The future of logistics and outlook for 2022
Digitisation will have a significant impact on logistics in the current year. Many innovations have already been introduced and other new technologies will be developed, thus simplifying processes and increasing the stability of the supply chain worldwide. With the megatrend of sustainability, the entire logistics industry will set a path-breaking course in 2022.
For some time now, there has been an increasing shift to so-called Logistics 4.0 – a term derived from Industry 4.0. This new era of logistics is based essentially on digitisation, or more precisely, on the automation of business and logistics processes, and the networking of devices and companies with one another. Automation essentially involves the ability to interconnect devices and have them communicate with each other. Equipment is used to evaluate data and then process the information to determine the next steps – entirely automatically, in near real time and without the need for a human to control them. Automation and artificial intelligence can take over certain tasks and reduce the acute need for qualified personnel.
Big data and networking for logistics automation
Transparency is the crucial quality that Logistics 4.0 is supposed to provide. The world seeks accessible on-time data, the collection and exchange of which is a central component of Logistics 4.0. The more data is exchanged along the supply chain, the better the coordination of processes. If the exchange of data also leads to automatically triggered processing, the efficiency of transportation is improved, and additional risks are reduced. The aim of deploying Big Data and intelligent networking of market participants is to stabilise the entire supply chain and anticipate and avoid potential failures or disruptions, or to develop alternative plans in order to still meet the specified schedules.
Countertrend to globalisation
A wide variety of locations around the world are becoming ever more closely interconnected, and more and more goods are being moved across all continents. With the outbreak of the pandemic, the limits of globalisation became apparent, leading to a countertrend emerging.
“Air freight is a crucial enabler of flexibility and agility in global supply chains as it allows our customers to tackle time-critical supply chain challenges and provides transport mode options for high-value cargo.”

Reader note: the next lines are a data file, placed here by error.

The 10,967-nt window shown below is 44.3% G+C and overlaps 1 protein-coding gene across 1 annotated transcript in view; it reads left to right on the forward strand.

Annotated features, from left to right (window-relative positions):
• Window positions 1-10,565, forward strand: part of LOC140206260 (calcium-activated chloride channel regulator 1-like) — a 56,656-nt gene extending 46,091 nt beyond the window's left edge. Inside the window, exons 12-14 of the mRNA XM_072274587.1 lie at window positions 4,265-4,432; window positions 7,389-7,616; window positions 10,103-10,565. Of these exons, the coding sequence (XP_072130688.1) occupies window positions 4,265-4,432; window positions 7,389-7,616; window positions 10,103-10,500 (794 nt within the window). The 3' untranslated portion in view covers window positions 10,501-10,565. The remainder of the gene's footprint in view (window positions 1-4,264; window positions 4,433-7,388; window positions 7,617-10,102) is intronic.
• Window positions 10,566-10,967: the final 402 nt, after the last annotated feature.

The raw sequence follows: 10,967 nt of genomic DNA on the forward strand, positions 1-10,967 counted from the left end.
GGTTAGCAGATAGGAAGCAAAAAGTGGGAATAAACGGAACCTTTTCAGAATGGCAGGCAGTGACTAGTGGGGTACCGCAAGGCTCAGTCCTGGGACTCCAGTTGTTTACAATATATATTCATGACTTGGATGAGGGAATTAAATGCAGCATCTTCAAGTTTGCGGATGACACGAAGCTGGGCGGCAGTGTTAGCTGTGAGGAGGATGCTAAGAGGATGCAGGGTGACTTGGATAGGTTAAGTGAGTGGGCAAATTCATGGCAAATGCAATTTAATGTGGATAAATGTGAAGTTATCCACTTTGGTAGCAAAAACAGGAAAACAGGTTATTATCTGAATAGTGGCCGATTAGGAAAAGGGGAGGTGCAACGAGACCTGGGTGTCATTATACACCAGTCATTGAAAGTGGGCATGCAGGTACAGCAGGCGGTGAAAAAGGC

Global integration has resulted in interdependence of supply chains. Individual failures or interruptions in supply chains have in turn led to delays and complications in many other places around the world. A stronger regional focus is now intended to dissolve these dependencies and make the regions more independent of each other to restore the stability of the supply chains.
The events of recent years have demonstrated how easily supply chains can collapse under certain conditions. To prevent such risks, logistics is becoming more diversified. If there are difficulties with a particular transport mode, it is possible to switch to an alternative mode.
A good example of this is A.P. Moller – Maersk launching Maersk Air Cargo recently as the company’s main air freight service to meet the logistics needs of its clients with integrated end-to-end logistics. “Air freight is a crucial enabler of flexibility and agility in global supply chains as it allows our customers to tackle time-critical supply chain challenges and provides transport mode options for high-value cargo. We strongly believe in working closely with our customers,” said Aymeric Chandavoine, global head of logistics and services, A.P. Moller – Maersk.
Maersk’s owned and controlled services are designed to make supply chain journeys more resilient and intuitive. “This will allow us to offer customers a truly unique combination of air freight integrated with other transport modes,” said Torben Bengtsson, global head of air & LCL, A.P. Moller – Maersk. The company’s ambition is to have approximately one-third of its annual air tonnage carried within its own controlled freight network.
Sustainability in logistics
Logistics in particular can make a substantial contribution to saving greenhouse gas emissions. According to WEF studies, logistics and transport account for 5.5 percent of all CO2 emissions worldwide, underlining the great need for eco-friendly solutions in this sector. Different approaches are employed to achieve this: the use of electric trucks for last-mile delivery, bio-LNG as fuel for long-distance transport with heavy trucks, or smaller changes, such as the establishment of a fleet of Longer Heavier Vehicles (LHVs). In particular, the choice of fuel and the further development of the respective technologies will play a major role in reducing CO2 and other emissions.
Carbon reporting is a valuable tool to further reduce emissions and it will become more prevalent in the future. The provision of insights into their CO2 and pollutant emissions by companies eventually leads to greater transparency which in turn pushes firms to keep their emissions as low as possible to achieve the least possible impact on the climate.